“Good morning, Anhel,” he said. “Xarax has already left. He thought it would be a good idea for him to scout ahead of us, and he's also going to have a try at reaching as the First Trankenn. Did you sleep well?”
Julien still found it amazing to hear his friend talking. It wasn't so much the fact that he had a voice at all as his way of using it. When he thought back to all the times back on Earth when he'd told the supposed dog to 'fetch the ball' or 'shake hands' or 'sit up and beg'... And although Yol was speaking Tünnkeh here, because any other language would sound suspicious, Julien knew that he could speak French equally well, and probably better than he could himself.
“Good morning, Ugo,” he replied. “I slept well, thank you. I always sleep well on board ships. Have you had breakfast yet? I'm starving!”
“I haven't, but if you're offering I think I'd like to start with half an elephant,” said Ugo. “And then perhaps I could do with a bath. Do you think that will be possible?”
“Well, I could just suggest that you jump overboard, but if you're going to do that we'll have to stop the ship – and that water must be freezing. But I think I noticed a sort of big skin full of seawater warming up on top of the roof, and if we give it another hour or so it should be warm enough for me to be able to give you a good wash – at least, I will if we're carrying any soap that works with seawater. And if you're really good I might be able to talk the bosun into letting me rinse you off with fresh water afterwards.”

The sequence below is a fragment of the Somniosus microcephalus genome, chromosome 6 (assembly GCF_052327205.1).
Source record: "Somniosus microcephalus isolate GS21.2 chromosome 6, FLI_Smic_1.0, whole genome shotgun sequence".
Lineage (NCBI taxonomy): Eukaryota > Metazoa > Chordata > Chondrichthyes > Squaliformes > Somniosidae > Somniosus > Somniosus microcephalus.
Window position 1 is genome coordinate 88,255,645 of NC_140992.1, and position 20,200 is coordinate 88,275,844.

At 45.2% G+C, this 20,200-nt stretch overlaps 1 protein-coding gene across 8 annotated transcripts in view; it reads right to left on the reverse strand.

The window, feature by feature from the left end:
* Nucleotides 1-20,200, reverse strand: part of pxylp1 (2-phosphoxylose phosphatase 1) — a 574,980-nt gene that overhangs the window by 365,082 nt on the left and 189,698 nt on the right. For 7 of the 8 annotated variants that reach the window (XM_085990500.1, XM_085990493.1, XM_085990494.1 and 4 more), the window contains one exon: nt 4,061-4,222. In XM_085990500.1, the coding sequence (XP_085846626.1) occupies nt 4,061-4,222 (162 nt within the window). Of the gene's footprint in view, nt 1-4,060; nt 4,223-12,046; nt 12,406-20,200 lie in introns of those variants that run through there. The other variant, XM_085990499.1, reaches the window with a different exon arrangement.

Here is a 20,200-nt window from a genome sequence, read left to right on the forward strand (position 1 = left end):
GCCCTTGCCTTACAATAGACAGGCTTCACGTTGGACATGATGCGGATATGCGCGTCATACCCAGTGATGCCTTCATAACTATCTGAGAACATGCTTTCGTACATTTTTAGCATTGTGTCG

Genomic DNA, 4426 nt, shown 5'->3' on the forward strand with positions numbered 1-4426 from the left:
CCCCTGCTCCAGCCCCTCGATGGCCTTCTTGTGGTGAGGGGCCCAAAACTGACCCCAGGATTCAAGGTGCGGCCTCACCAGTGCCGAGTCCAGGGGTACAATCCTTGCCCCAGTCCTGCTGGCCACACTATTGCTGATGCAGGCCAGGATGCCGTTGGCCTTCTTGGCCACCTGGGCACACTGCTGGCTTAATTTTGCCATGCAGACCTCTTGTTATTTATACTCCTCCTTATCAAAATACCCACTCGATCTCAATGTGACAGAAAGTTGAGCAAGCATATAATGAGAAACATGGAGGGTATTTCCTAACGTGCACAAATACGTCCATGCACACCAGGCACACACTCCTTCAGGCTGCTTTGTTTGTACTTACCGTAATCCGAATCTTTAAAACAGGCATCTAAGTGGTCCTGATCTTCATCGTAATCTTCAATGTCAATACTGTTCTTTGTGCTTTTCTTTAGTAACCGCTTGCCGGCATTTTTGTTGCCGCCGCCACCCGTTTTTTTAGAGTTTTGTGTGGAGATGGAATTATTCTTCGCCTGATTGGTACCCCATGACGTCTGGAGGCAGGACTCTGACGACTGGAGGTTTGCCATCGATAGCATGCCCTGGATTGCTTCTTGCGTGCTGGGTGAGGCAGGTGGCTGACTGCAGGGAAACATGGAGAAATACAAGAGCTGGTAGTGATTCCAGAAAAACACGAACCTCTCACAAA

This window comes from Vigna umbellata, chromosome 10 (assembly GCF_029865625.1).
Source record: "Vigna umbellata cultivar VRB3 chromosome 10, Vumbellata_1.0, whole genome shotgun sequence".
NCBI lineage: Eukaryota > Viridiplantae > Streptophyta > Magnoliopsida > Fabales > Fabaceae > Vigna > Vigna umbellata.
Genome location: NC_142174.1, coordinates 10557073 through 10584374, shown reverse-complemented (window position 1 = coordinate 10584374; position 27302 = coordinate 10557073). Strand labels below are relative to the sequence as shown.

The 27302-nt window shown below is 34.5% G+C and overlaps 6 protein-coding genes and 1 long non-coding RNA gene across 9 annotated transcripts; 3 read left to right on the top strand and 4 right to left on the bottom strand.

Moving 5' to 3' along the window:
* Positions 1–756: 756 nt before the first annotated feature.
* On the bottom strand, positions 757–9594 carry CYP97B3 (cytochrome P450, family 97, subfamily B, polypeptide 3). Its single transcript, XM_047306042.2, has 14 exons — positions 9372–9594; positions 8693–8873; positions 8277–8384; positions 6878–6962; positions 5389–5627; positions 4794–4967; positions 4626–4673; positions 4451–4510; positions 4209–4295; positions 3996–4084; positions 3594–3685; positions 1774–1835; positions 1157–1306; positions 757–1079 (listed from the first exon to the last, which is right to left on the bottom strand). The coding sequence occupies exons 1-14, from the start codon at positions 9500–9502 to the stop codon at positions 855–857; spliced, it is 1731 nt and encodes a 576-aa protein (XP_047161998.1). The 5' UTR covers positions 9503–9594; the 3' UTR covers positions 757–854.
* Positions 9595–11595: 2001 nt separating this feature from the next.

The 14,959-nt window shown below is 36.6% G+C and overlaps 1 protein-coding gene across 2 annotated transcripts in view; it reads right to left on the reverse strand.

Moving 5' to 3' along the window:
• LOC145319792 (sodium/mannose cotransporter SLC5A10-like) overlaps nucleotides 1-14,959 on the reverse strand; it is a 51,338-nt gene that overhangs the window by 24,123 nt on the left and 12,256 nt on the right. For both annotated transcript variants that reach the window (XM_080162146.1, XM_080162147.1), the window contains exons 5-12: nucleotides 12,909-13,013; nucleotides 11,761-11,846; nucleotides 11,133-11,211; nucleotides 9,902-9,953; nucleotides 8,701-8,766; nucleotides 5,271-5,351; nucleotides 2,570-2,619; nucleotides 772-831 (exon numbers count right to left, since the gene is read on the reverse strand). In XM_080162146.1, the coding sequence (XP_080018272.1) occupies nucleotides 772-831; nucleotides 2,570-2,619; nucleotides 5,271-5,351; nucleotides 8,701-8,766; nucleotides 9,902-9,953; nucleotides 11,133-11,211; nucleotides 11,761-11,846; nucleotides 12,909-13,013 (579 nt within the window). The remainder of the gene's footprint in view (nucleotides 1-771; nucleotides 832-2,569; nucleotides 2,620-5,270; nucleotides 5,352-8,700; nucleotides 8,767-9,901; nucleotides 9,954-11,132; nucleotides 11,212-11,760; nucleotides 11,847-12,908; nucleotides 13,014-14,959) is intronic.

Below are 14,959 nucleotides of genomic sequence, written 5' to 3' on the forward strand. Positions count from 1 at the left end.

Gradik had heard this exchange.
“Whoile we'm still in the archipelago thaat'll be foine,” he said. “We'll waater again afore we enter th'open sea. And the Honourable Ugo, he looks loike he c'ld do with a bit o' caamfort, roight? And if'n ye give me a moment Oi'll saart you out sompthing to eat. An' Tenntchouk, he'll be up again shaartly.”
“Actually, Gradik, I can cook,” said Julien. “You don't have to do it.”
“Oi don't feel as Oi 'ave to. Me, Oi loike cooking. And, beggin' yer paardon, but Oi thinks as Oi'll maanage it better'n you. So, does Master Ugo haave any special wish for his breakfaast?”
“I'm sure I'll enjoy whatever you have,” Ugo assured him. “I'll have whatever Anhel has. And... please could you just call me 'Ugo'? And could you ask Tenntchouk to do that as well, please.”
“As ye wish, 's laang as it don't show no laack of respect, loike. And Oi'll be sure to tell Tenntchouk.”
Julien gave a little smile: the sailor's instinct had been to treat Ugo as a respected adult, and Ugo was now acting like a genuine Guide. He wondered if Ugo would start objecting to being scratched behind the ears or having his belly rubbed.
In fact Ugo was no snob, and once he'd eaten a very satisfying breakfast he allowed himself to be soaped, scrubbed, rinsed – with fresh water – dried, perfumed and scratched all over, even to the point of rolling onto his back to allow Julien easier access to his tummy.